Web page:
The continuing importance of the digital rectal exam


Many men dislike digital rectal examinations (DREs) — for all sorts of reasons. However, a new study has again pointed out the value of the DRE in helping to establish clinical risk and the potential aggressiveness of a specific prostate cancer diagnosis in each individual patient.

The full text of this new paper by Borkenhagen et al., just published in the Journal of the National Comprehensive Cancer Network, is available on line. Basically, it documents the clear fact that the differences between the subsets of clinical stage T2 disease can be very important (and very low-cost) factors in establishing risk for an individual patient — both on their own and then in combination with other data. Interested patients and other individuals can therefore read this full text for themselves.

In particular, Borkenhagen et al. note the importance of the DRE is establishing the appropriate treatment for men with higher risk forms of prostate cancer.

Prostate Cancer International would also observe that the DRE can also be very important in establishing risk for prostate cancer in some men who have no other clear evidence of risk whatsoever (i.e., a “normal” PSA level).

Male squeamishness about being given a DRE is understandable. However, we would observe that this test is as nothing to what women need to put up with in being given their annual gynecological examinations, and a DRE holds the potential to save the lives of some men by ensuring early treatment for higher-risk forms of prostate cancer that may not be evident on the basis of a PSA test.

7 Responses

  1. Yet not a word about the benefits of multiparametric MRI.

  2. Thank you, Sitemaster, for pointing out the importance of DREs for ‘men who have no other clear evidence of risk whatsoever (i.e., a “normal” PSA level).’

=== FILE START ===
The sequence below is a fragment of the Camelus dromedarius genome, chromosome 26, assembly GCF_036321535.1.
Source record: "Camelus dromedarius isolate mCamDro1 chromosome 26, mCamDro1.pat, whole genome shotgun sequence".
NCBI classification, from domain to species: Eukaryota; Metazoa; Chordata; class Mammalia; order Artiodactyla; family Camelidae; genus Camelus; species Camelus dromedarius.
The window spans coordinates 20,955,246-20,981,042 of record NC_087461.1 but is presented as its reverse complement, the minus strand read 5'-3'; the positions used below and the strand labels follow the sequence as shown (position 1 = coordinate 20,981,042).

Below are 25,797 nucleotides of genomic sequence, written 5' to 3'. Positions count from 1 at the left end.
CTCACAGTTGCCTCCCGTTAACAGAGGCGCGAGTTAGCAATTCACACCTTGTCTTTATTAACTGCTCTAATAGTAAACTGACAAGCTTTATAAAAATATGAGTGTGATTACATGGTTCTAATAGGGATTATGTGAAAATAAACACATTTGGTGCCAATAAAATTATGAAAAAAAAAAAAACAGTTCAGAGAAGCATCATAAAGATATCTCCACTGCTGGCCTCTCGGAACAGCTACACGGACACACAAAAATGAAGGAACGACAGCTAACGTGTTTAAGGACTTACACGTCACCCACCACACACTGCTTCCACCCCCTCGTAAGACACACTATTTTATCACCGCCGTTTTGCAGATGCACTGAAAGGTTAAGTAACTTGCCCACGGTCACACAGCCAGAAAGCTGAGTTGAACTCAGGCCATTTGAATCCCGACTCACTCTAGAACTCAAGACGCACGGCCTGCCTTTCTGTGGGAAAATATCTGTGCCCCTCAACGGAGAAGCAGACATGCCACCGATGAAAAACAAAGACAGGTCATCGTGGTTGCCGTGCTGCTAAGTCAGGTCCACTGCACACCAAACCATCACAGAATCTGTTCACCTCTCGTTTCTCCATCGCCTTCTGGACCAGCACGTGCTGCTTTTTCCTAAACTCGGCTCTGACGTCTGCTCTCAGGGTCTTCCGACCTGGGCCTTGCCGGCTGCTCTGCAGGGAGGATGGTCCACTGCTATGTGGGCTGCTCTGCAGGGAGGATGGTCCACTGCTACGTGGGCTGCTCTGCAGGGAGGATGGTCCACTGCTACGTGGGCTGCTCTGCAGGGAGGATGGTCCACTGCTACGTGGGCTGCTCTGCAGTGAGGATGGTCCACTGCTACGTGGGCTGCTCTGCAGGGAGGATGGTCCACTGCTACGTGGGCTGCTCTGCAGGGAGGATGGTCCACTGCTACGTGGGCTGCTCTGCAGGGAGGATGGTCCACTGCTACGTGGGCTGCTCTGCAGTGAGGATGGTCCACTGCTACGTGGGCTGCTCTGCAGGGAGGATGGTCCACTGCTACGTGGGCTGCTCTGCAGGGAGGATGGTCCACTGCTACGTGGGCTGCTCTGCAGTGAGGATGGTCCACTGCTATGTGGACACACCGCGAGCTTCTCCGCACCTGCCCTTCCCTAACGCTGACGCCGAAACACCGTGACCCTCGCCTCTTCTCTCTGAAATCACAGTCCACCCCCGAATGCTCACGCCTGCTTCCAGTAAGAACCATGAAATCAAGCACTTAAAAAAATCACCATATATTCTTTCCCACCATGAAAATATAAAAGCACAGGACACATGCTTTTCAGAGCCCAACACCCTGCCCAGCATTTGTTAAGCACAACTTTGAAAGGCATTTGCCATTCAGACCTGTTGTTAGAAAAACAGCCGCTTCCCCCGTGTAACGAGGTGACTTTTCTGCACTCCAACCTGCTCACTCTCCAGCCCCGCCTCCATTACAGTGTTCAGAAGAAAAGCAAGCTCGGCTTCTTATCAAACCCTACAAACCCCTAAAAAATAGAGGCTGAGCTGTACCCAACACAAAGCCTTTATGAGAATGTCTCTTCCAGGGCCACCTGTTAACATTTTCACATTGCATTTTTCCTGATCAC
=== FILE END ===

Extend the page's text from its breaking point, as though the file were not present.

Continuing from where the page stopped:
Just this past week we supported another gentleman with Gleason 10 prostate cancer showing lymphatic involvement (N1) who produces negligible PSA — approx 1.0 ng/ml reading at time of his RP. Fortunately he was symptomatic at diagnosis with a GP who did not believe in either DREs or PSA testing — not that it would have shown remarkable.

    Like other men with low PSA production that we have navigated, his issue now is how best to monitor for risk of recurrence.

  3. I thought that it might be useful to re-post my March 2019 post:
    Digital Rectal Exam (DRE) Controversy

    I’m a prostate cancer survivor. In the summer of 2013 during a routine yearly medical checkup, my internist performed a digital rectal exam (DRE) and felt what he described as a hard nodule on my prostate. My PSA was only 1.6 ng/ml, which was well below the age-adjusted threshold for concern for someone age 63, which is a PSA < 4.5. The previous year, my PSA was 1.8.

    Without the abnormal DRE, I would never have been sent to a urologist and ultimately undergone a biopsy with a PSA of only 1.6. In fact, the urologist tried to dissuade me from the biopsy as neither he nor his PA could feel anything abnormal. The short story is that after the biopsy I was diagnosed with Gleason 6 prostate cancer Stage I, in one of the two lobes of the prostate. In November 2013 I had a robot-assisted laparoscopic prostatechtomy. My final pathology showed Gleason 7 prostate cancer in both lobes of the prostate pT2c. It was now Stage II adenocarcinoma of the prostate.

    Without the DRE by my internist, I would unknowingly still be walking around with Stage II prostate cancer perhaps progressing to Stage III.

    Since my prostate cancer diagnosis and surgery, I have been urging men to make certain that during their yearly medical checkups, they have their doctors give them a DRE. I would explain to them what happened to me and that without that DRE no red flag would have been waved and who knows if it would have been discovered in time. You see my dad died of prostate cancer at age 66 in 1978 and from initial presentation to a doctor till his passing took less than 1 year.